If I live in one state and work in another, which state do I owe state taxes to?
I live in a state where I have my home address. I work ina different state. I also do work from home. When I travel, I stay in a hotel. Will my state tax fall in the state I live in or the state I work in? Can travel/hotel expenses can be deducted in the year end filing?
This is an interesting question, and has a few separate parts.
In very general terms, your state income tax(es) depends on where you are when doing the work, so per your example you would likely owe tax in your "home" state for the portion of your income earned while working from home, and from the "different" state when you are working in the office. There is additional complexity here because each state has its own particular approach to how the accounting works, and depending on the two states involved in your own case, there may be specific rules around reciprocal agreements, credits to your "home" state tax return for taxes paid in the other state, etc.
The question about the tax deduction for your travel expenses has its own complexity, and depends on the details of your situation. This topic is addressed at length by the IRS here. You will see there that you must determine whether your home or the office in the other state is your "main place of business".
Good luck, and as in most cases where complexity creeps into the situation, consider seeking out a qualified tax professional in your area to consult on details like this and in accurately completing your income tax returns.
It is possible that you owe taxes to both states. You might, however, get credit for the income taxes paid to the non-resident state on your home state tax return. If they are bordering states it is possible that they have a reciprocal tax relationship. I would highly recommend to use a tax professional to file your return next year, either a CPA or Enrolled Agent. Regarding your unreimbursed expenses, if you are a W2 employee the new tax law does away with the unreimbursed employee expense deduction. If you are a contractor considered self employed, then you might be able to deduct your expenses on schedule C, but certainly confirm with your tax professional.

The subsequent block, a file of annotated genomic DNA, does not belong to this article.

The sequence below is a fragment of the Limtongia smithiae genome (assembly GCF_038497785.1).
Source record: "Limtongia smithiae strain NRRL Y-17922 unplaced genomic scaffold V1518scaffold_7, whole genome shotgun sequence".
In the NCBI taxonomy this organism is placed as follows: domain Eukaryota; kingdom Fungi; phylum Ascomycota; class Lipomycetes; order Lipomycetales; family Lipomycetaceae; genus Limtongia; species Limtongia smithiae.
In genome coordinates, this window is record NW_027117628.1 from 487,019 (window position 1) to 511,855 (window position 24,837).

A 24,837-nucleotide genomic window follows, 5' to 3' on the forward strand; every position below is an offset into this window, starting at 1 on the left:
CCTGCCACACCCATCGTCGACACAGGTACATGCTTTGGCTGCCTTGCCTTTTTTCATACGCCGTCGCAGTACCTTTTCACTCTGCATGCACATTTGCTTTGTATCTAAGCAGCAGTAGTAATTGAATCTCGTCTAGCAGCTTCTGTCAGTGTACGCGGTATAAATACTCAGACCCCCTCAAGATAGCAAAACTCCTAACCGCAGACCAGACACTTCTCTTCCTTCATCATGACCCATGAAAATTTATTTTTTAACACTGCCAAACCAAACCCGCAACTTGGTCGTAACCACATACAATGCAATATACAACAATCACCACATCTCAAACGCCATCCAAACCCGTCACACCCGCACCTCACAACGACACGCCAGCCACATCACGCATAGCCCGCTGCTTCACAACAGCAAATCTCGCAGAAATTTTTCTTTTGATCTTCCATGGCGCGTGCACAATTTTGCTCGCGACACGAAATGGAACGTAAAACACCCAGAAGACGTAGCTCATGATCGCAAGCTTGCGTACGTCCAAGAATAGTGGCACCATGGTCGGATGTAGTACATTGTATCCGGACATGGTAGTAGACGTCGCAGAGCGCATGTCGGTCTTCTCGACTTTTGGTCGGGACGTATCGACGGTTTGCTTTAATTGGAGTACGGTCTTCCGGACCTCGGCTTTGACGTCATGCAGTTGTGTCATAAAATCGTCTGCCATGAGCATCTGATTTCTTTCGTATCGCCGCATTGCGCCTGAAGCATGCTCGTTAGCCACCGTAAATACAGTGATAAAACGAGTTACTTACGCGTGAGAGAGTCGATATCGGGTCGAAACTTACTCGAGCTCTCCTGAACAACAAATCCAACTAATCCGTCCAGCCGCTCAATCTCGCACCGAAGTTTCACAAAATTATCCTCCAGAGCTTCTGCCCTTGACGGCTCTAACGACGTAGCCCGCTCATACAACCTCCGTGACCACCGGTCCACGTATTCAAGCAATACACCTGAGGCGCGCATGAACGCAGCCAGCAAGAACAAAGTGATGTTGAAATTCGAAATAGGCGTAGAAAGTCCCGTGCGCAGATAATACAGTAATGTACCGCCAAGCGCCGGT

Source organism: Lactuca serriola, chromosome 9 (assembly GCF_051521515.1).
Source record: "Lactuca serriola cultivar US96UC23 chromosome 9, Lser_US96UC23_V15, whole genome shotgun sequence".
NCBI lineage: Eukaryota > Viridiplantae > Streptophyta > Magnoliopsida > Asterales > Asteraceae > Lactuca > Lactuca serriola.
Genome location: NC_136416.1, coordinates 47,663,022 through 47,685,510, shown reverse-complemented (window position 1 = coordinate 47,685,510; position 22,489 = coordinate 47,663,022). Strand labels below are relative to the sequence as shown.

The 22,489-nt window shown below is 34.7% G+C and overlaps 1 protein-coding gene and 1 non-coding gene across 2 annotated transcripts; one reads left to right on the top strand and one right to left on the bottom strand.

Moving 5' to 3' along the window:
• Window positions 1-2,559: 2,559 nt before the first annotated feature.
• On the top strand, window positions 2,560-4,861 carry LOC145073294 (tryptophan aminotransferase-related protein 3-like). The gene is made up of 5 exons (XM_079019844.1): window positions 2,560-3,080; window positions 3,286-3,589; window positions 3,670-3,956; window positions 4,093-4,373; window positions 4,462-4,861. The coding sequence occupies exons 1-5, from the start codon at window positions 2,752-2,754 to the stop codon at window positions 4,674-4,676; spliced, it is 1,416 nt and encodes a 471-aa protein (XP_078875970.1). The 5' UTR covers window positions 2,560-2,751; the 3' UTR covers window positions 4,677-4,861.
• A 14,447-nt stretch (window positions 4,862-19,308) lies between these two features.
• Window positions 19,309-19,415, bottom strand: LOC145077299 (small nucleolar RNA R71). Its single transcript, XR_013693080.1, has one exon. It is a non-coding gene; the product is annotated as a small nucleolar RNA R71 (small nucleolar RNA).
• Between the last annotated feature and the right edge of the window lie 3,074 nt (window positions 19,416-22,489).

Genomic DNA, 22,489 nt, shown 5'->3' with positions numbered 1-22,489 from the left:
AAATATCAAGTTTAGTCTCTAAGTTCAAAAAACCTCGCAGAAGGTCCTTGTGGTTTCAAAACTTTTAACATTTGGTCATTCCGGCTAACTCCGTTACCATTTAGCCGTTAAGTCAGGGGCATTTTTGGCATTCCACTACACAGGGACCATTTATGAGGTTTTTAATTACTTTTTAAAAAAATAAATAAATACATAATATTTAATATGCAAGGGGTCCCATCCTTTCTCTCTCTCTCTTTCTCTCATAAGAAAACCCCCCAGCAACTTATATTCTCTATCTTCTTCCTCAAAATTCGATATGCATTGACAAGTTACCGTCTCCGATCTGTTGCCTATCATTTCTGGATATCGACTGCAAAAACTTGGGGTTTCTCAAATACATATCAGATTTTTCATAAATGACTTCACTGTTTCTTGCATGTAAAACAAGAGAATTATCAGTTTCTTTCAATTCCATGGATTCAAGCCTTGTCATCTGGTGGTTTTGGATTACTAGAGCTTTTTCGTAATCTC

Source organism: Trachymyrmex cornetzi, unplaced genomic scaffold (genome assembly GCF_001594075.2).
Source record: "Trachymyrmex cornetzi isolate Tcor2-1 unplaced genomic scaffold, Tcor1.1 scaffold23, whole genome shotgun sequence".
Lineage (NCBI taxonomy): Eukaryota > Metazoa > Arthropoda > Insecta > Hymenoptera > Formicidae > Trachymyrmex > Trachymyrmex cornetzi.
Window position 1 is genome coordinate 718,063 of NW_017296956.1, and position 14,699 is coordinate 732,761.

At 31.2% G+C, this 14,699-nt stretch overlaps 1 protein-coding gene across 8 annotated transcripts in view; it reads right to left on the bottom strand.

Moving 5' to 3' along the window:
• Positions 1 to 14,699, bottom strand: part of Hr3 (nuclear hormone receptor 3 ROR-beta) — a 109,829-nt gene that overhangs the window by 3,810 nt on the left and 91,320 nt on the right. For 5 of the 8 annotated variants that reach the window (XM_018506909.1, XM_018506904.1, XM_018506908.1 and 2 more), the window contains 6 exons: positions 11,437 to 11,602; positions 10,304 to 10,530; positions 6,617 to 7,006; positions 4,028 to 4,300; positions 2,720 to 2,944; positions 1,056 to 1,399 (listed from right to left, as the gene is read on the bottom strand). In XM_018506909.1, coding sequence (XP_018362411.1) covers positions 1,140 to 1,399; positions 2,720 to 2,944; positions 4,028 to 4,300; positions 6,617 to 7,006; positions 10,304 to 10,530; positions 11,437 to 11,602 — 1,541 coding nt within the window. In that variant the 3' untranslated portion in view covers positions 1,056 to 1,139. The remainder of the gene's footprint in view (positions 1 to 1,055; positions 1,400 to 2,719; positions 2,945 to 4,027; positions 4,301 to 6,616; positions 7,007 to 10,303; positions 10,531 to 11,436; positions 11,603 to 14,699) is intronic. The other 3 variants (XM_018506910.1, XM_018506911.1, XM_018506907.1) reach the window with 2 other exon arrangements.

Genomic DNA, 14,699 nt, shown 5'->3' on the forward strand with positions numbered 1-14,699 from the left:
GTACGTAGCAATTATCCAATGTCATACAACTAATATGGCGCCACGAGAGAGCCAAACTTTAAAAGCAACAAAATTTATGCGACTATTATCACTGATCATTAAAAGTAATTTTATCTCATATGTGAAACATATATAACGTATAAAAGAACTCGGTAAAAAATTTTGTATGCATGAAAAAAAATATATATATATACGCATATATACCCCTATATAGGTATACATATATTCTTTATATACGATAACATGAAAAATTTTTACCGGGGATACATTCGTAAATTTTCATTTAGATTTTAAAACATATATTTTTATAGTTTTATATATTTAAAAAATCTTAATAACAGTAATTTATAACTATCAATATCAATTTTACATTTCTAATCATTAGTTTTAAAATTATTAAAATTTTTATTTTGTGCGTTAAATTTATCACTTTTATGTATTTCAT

My first suggestion to you is not to file the tax return on your own when you have very little tax knowledge. However, if you must start somewhere, here’s some general idea.
Depending on your home state, where you bought your house, has any reciprocal tax agreement with the state you’re working. If it does, you can avoid filing multiple state taxes. At a minimum, you can ask your employer not withhold the tax from the state you’re working. On the other hand, if there’s no reciprocity, then you must file both state tax returns and may claim some tax credits from your home state for the tax you paid as a nonresident to the state you are working. As you can see, it’s getting complicated.
For your second question, the employee expenses (hotel bill, food expenses, etc.) are no longer deductible due to the Tax Cut and Job Act of 2017. Thus, you may want to gather your courage to negotiate a pay raise to cover those out-of-pocket costs while you travel. Best!